That is because rather than just push the technology as far as it will go, Cuarón has genuinely innovated in terms of the basic cinematic language he employs. Those who have studied film history know that, while cinema was a rapidly evolving medium for its first twenty or thirty years, the general constructive components of the art form have not drastically changed since the silent era. Cinematography and lighting have certainly evolved greatly since early Hollywood, but the basics of how one shoots a scene, at least in mainstream pictures, has long since been set in stone, and more importantly, the continuity-based editing techniques used to put it all together are fundamentally identical today as they were in 1915, when D.W. Griffith’s The Birth of a Nation pioneered and solidified many feature editing practices.
But Gravity is, as I said, legitimately groundbreaking. From an editing standpoint, while the film is still constructed on lines of continuity, it does not employ the general editing rhythms audiences are familiar with, where the pace is determined by the number of cuts. Gravity contains very, very few cuts, instead presenting its action through impossibly long, seamless takes. There are cuts here and there, though they are generally few and far between, but virtually every one of them is invisible, because we are conditioned early on not to expect beats of action or dialogue on the cut, but to feel everything progress fluidly and without interruption. Cuts are only employed if a large leap in geography or camera perspective is required, and very occasionally to advance time forward.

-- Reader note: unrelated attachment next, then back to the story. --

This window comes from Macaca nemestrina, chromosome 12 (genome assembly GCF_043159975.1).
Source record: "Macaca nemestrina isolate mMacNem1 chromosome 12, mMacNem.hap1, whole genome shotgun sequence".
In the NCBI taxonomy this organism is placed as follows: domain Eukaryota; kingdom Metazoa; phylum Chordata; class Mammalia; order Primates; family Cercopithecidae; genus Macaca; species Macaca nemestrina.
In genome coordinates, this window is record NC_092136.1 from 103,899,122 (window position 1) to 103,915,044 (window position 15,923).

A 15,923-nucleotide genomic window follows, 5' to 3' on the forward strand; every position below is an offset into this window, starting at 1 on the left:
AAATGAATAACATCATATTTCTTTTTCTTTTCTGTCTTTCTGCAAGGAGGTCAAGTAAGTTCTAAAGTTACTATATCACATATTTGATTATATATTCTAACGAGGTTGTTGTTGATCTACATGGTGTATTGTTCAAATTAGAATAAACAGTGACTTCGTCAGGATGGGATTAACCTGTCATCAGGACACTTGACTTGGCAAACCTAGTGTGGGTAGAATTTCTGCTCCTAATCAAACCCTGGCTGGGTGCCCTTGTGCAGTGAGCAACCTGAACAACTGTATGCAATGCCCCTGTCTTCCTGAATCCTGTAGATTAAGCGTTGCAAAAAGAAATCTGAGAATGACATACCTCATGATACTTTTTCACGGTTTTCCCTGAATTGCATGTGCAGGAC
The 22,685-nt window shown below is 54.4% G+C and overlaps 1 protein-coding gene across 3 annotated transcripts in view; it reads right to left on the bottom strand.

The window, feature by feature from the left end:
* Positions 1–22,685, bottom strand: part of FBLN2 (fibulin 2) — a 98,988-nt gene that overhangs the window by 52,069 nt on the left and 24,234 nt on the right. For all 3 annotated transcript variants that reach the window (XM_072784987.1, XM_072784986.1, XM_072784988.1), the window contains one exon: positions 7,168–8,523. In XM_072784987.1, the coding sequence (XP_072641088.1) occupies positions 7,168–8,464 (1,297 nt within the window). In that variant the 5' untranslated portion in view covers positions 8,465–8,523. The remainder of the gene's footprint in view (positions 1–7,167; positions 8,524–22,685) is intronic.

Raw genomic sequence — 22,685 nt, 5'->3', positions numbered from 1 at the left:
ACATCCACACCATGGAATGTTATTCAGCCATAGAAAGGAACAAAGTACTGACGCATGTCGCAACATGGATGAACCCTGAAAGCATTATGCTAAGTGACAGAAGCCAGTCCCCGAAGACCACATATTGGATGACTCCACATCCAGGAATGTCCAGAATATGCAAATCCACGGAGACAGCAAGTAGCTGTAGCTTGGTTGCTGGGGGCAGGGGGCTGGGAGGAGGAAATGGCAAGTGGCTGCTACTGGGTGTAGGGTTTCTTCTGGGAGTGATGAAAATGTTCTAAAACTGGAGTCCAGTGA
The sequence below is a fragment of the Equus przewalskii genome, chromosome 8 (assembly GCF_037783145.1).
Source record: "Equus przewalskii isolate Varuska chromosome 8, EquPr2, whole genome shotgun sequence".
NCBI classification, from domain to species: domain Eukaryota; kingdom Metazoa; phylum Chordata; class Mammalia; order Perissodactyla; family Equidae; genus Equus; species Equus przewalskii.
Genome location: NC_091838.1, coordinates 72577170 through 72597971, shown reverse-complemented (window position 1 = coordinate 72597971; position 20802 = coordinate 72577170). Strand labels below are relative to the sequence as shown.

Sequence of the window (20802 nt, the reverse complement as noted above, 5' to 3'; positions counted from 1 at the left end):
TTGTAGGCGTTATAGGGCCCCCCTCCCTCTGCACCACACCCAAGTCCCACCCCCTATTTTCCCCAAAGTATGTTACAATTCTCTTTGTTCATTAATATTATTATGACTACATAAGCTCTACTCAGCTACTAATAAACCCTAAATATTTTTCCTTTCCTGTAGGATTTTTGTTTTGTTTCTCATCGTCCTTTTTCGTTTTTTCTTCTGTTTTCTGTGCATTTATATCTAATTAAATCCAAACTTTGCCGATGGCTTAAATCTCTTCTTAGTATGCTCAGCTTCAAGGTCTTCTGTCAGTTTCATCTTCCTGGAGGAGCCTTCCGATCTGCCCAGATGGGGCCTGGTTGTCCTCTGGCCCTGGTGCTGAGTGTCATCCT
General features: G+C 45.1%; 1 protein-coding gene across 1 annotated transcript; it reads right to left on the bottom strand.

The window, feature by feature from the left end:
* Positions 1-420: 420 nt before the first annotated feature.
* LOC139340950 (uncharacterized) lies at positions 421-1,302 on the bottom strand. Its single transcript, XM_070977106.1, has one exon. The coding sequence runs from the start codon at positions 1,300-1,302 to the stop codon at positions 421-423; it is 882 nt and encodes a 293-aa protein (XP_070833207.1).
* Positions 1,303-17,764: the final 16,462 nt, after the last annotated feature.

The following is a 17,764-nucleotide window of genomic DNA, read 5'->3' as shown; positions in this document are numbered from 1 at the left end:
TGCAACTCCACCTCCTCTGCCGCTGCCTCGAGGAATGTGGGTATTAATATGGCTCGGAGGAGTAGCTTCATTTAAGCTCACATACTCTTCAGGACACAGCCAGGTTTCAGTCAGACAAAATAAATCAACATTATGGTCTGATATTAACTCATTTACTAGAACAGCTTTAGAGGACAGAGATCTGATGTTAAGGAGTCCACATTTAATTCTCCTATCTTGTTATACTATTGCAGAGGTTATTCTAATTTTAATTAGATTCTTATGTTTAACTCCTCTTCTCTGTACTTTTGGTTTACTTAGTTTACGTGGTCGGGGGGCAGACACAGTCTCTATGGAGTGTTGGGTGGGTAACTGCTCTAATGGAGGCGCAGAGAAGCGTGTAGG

Otherwise, everything is presented in single takes, but even the nature of those takes is extraordinarily unique. Emmanuel Lubezki, one of the greatest cinematographers alive today, constantly keeps his camera moving, usually in broad elliptical patterns that simulate the experience of floating through space. It is easily the best visual evocation of weightlessness I have ever seen, and even as the camera follows these experiential or first-person patterns, Lubezki simultaneously keeps moving through spatial environments, bringing us from one character to the next without ever needing to cut, or moving from an front-facing shot of a character inside their helmet, so we may see what they see, and then back out again to the third-person perspective. These are only a few functions of the camera – in the long takes, it also contextualizes all geography and action on its own, and moves quietly away from physical subjects to survey different cosmic sights, like an aurora borealis exploding into being over earth’s surface, before returning to the shot’s primary focus.
These long takes are, of course, illusions in and of themselves – given the amount of special effects required, and the fact that the film was not actually shot while circling earth, the ‘camera’ is much less a physical, tangible presence than an omniscient lens through which action is created. What was literally shot, with actors and physical props or sets, versus what was animated or composited, and how the various disparate elements were spliced together to create the illusion of seamlessness, is all impossible to know, but the effect is transfixing from start to finish. In theory, cinematography does not have to mean a physical camera aimed at tangible subjects, but Hollywood’s fierce insistence on keeping cinematography traditional even as those tangible subjects are increasingly replaced by visual effects – or entirely animated – has made it difficult, in the past, to praise cinematography on largely artificial works. But Gravity proves cinematography can mean something more, and can exist outside of the physical apparatus to achieve visuals the camera itself never could.
To watch Gravity is to see the basics of film construction conceived anew, and it is, to my mind, the single largest step forward in digital filmmaking to date. I have no use for a digital cinema that plays by the same rules as stock-based filmmaking – it will always be inherently inferior. But a digital cinema that separates itself by innovating beyond what physical cinema could be? That is a future I could easily warm to, and Gravity is a wondrous proof of concept.